Maud Wilder Goodwin.

White aprons, a romance of Bacon's rebellion: Virginia, 1676 online

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justice go down to posterity without stain you must
needs hang me and set my husband free."

" No, never ! never ! never ! " cried her husband ;
but still she knelt there at the feet of the Gov-
ernor. She might as well have knelt to a stone
image, nay, far better ; for an image of stone
could but have been deaf to her prayer, whereas
this lofty gentleman answered her supplication
with such insult as would pollute too far the pages
of my story to set down. Thereafter he bade her
hold her tongue, and with no more show of trial
than had attended Drummond's sentence, Cheese-
man too was dragged away to the guard-house.

Berkeley smiled ; but it was a smile ill to look
upon, such a smile, doubtless, as sits on the face
of Satan as he snatches one soul after another.
Revenge but grows as it is fed, and never yet had
any man enough to glut his appetite.

As the words of insult to the innocent and most
unhappy young wife of Major Cheeseman fell upon
the ears of the audience, there ran a universal
shudder through the crowd, as though they feared
the wild beast whom they had let loose. But one
man there was who feared not to speak his mind,


let the issue be what it might. As Colonel Payne
saw Mistress Cheeseman sink to the earth, stricken
down by the tyrant's words as by a dagger, his hand
grasped the sword by his side as though he would
draw it then and there in her defence ; and as he
saw her husband dragged from the court-room, he
rose in his place, and, speaking calmly, though a
spot of indignant red glowed on his cheek, he
said :

" May it please Your Excellency, and you,
gentlemen of the Governor's staff, I ask ere
another rebel be tried, as it were by court-martial,
though in this building raised to the Civil Law,
that your honorable body do consider whether the
time is not come when it were safe to return to
these unfortunate and fallen men the immemorial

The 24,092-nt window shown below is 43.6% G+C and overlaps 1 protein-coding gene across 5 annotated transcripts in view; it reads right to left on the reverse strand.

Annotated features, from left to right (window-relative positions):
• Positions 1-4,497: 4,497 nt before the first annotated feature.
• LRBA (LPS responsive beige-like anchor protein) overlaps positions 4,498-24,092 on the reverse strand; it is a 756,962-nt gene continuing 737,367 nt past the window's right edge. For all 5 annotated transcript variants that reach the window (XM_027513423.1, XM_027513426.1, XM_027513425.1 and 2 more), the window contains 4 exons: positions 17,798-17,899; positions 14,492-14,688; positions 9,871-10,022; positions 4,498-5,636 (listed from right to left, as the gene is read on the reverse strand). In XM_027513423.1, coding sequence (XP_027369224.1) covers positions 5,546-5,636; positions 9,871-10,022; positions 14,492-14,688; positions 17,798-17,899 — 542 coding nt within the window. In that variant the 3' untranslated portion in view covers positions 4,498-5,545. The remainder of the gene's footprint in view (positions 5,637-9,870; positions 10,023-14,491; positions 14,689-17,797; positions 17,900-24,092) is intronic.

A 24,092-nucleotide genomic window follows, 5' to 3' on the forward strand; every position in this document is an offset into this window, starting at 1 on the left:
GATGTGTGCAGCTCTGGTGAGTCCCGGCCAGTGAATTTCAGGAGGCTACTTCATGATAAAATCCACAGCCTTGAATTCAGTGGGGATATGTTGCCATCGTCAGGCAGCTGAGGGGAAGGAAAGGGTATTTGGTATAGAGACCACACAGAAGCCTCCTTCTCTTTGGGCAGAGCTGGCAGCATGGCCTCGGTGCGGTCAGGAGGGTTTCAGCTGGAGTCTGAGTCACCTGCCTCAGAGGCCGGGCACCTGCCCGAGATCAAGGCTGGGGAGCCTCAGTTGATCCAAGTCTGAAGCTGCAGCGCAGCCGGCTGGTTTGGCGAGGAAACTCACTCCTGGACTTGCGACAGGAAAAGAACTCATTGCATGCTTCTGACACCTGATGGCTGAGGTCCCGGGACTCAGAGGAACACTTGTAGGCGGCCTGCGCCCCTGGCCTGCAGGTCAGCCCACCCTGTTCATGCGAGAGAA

right of every free-born Englishman, the right to
a fair trial according to the law of the land."

Here the speaker was interrupted, both by cheers
and hisses. None else but him had ever been
allowed to proceed so far ; but he went on still in
that even tone of voice, while all around was so
quiet that one could hear the rats scurrying about
among the rafters while he paused.

" Have ye forgot," he continued, now half turn-
ing to those on the benches by his side, " have ye
forgot the provisions of your rich inheritance, the


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great charter, which sure hath suffered no sea
change in its crossing of the ocean which lies
betwixt us and home ? * No freeman,' says that
instrument, ' shall be forejudged of life or limb, dis-
herited, put to torture or death, neither shall he
be disseized, out-lawed, exiled, or distroyed of his
liberties, freeholds, and free customs, but by the
lawful judgment of his peers. So that the judg-
ment is by this fundamental law referred to the
breasts and consciences of a jury.' "

At the word " jury," a mighty shout arose, so
loud that it echoed in the rafters and lost itself in
the open chambers of the eaves.

" A jury ! a jury ! " answered fifty voices at once.

" No more martial law ! "

" Give the rebels their rights ! "

As Berkeley listened to these tumultuous cries,
his countenance grew ever blacker and sterner.
Twice he turned to the sergeant to bid him enforce
order ; but the popular voice was too strong for
him, and the popular will had made itself felt
with a force not to be gainsaid.

Robert Beverley and Philip Ludwell, who sat
side by side at the Governor's right hand, laid
their heads together in earnest counsel, then draw-
ing nearer they whispered thus in the ear of His
Excellency :



" 'T were best yield the point since the people
have it so much at heart."

"Not I," rejoined His Excellency, fiercely.
" Think ye I have fought with wolves to fear
these whelps?"

" 'T is but a semblance of yielding, whereby
many a ruler hath conquered an unruly mob ere